History Of The Incandescent Lamp - By John W. Howell And Henry Schroeder (1927)

You are reading: Chapter 7: The Base



In the latter part of 1879, when Edison had invented a practical incandescent lamp, it was apparent that a device must be made whereby the lamp could be readily connected to the circuit. The first attempt at such a device consisted of wooden stand having two ordinary binding posts. As this required fastening the circuit wires to the binding posts each time the lamps were replaced, the danger of making a short circuit with the loose wires soon indicated the need for a socket and a base to fit into it.


This was before a socket had been invented, the circuit wires being attached to the binding posts on the wooden stand holding the bulb.

The first socket consisted of a hollow piece of wood containing two strips of copper, fastened at one end inside the wood on opposite sides of the socket. A thumb screw forced the two strips to make a rigid contact between two similar copper strips fastened to the neck of the bulb. One end of each of the copper strips on the lamp was soldered to the corresponding end of the leading-in wire and the other end was held against the neck of the bulb by wrapping string around it.


Copper strips were fastened to the end of the leading-in wires, the ends of the strips being secured to the neck of the bulb by string.


This consisted of a hollow piece of wood containing two strips of copper. A thumb screw forced the two strips to make a rigid contact with the copper strips on the neck of the lamp, when the lamp was inserted in the socket.

This first base was superseded in the latter part of 1880 by a screw base. It consisted of a screw shell for one terminal and a ring for the other terminal. Wood was used to insulate and hold together the parts of the base. The base was cemented to the neck of the bulb by plaster of paris. This base was large and bulky and was soon changed,


This was the first screw base. It consisted of a screw shell and a ring for terminals with wood for insulation. It was fastened to the bulb by plaster of paris and was a bulky affair.


This was made of wood, the copper terminals inside being designed to accomodate the original screw base pictured above.

early in 1881, to a smaller sized base having a cone-shaped ring and screw shell for terminals. Soon afterward the use of wood for insulation was abandoned, plaster of paris being used instead, both for insulation and to hold the two parts of the base together and to the bulb.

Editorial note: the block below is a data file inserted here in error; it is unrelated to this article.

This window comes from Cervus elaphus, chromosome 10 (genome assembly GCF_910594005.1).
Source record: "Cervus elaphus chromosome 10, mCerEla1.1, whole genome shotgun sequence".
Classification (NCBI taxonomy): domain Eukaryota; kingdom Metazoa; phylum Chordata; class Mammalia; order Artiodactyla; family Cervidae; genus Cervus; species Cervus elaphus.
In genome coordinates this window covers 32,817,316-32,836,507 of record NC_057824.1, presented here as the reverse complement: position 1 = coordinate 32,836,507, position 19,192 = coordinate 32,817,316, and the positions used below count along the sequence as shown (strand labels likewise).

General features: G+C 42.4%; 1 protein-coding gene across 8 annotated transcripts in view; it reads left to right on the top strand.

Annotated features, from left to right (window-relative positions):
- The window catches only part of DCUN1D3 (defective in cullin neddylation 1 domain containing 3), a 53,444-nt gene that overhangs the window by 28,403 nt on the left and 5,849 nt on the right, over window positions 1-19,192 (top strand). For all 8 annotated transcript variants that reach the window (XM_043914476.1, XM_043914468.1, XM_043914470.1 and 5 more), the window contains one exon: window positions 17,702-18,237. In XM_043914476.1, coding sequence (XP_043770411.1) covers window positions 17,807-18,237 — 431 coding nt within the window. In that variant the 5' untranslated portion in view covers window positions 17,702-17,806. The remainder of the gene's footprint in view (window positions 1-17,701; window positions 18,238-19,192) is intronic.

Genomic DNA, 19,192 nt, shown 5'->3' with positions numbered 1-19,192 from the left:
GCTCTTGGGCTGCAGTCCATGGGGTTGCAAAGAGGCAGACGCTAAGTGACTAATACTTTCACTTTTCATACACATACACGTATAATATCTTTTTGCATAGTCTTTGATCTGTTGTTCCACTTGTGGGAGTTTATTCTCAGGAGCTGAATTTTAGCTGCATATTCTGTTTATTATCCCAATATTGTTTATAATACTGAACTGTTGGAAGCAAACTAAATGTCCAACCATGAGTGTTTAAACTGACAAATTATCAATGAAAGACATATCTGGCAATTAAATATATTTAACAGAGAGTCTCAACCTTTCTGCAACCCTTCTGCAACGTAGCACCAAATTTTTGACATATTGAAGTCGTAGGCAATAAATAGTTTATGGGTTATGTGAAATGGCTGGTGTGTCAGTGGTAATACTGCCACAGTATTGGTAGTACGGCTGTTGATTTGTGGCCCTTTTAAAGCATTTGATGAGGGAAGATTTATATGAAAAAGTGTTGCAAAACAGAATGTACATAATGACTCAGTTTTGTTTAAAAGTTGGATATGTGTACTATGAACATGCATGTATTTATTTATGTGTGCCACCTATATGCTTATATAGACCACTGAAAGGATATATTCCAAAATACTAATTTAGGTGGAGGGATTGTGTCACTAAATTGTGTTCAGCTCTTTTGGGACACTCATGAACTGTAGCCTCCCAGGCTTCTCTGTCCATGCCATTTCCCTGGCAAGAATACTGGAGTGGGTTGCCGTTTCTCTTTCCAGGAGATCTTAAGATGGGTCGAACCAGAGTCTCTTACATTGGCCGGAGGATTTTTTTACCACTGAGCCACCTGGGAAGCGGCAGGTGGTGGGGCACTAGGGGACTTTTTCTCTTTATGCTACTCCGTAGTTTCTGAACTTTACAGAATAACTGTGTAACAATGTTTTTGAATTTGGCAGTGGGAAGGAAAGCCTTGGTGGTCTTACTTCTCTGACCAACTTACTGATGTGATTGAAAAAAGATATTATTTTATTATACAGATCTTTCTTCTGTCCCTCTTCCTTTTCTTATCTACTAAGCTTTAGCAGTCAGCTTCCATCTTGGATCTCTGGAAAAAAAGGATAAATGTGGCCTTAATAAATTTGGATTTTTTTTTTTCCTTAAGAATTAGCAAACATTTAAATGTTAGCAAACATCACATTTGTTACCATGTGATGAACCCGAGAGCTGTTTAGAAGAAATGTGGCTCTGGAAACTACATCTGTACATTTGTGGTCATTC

The terminals of this smaller base were a cone shaped ring and a screw shell with wood insulation.


To simplify matters, the wood insulation was omitted, plaster of paris being used for this purpose as well as for fastening to the bulb.

It was found, however, that when the lamp was firmly screwed into the socket, the pressure of the cone-shaped ring terminal of the socket against the similar terminal of the base produced a tension on the plaster of paris between the two terminals of the base so that it was liable to be pulled apart. A few months later, about the middle of 1881, this difficulty was overcome by changing the base terminals to a screw shell and an end contact so that by screwing the base in the new socket, changed of course to fit the base, pressure instead of tension was put on the plaster of paris insulation.


In the previous base, it was found that when the lamp was firmly screwed in the socket a tension was produced on the plaster insulation between the two terminals so that the base was apt to be pulled apart. This was overcome by changing the terminals to a screw shell and an end contact, as illustrated, producing a pressure instead of tension on the plaster insulation. This arrangement has been used ever since, and this base will fit present day sockets.


The ring of plaster about the neck of the bulb, heretofore used as handle, was omitted in 1884.


The length of the base was increased in 1888 so that it had more threads.


This was used in basing lamps when plaster of paris was used.

This arrangement of the terminals for the base is the same as is standard today. While slight dimensional modifications have since been made, this base will fit present day sockets. This screw base, generally known throughout the electrical industry as the Edison base in honor of its inventor, has become the world wide standard and lamps fitted with it are annually made throughout the world in quantities many times greater than the combined quantity of lamps fitted with all other bases.

The base had a ring of plaster about the neck of the bulb for use as a handle to screw the lamp into the socket. In 1884, this ring of plaster was omitted. In 1888, the length of the screw shell was increased, more threads being put on. Owing to the fact that the necks of the free blown bulbs used were not of uniform size, various lengths of screw shells had to be used to fit the various lengths of bulb necks. With the adoption of the moulded bulb, this requirement was no longer necessary.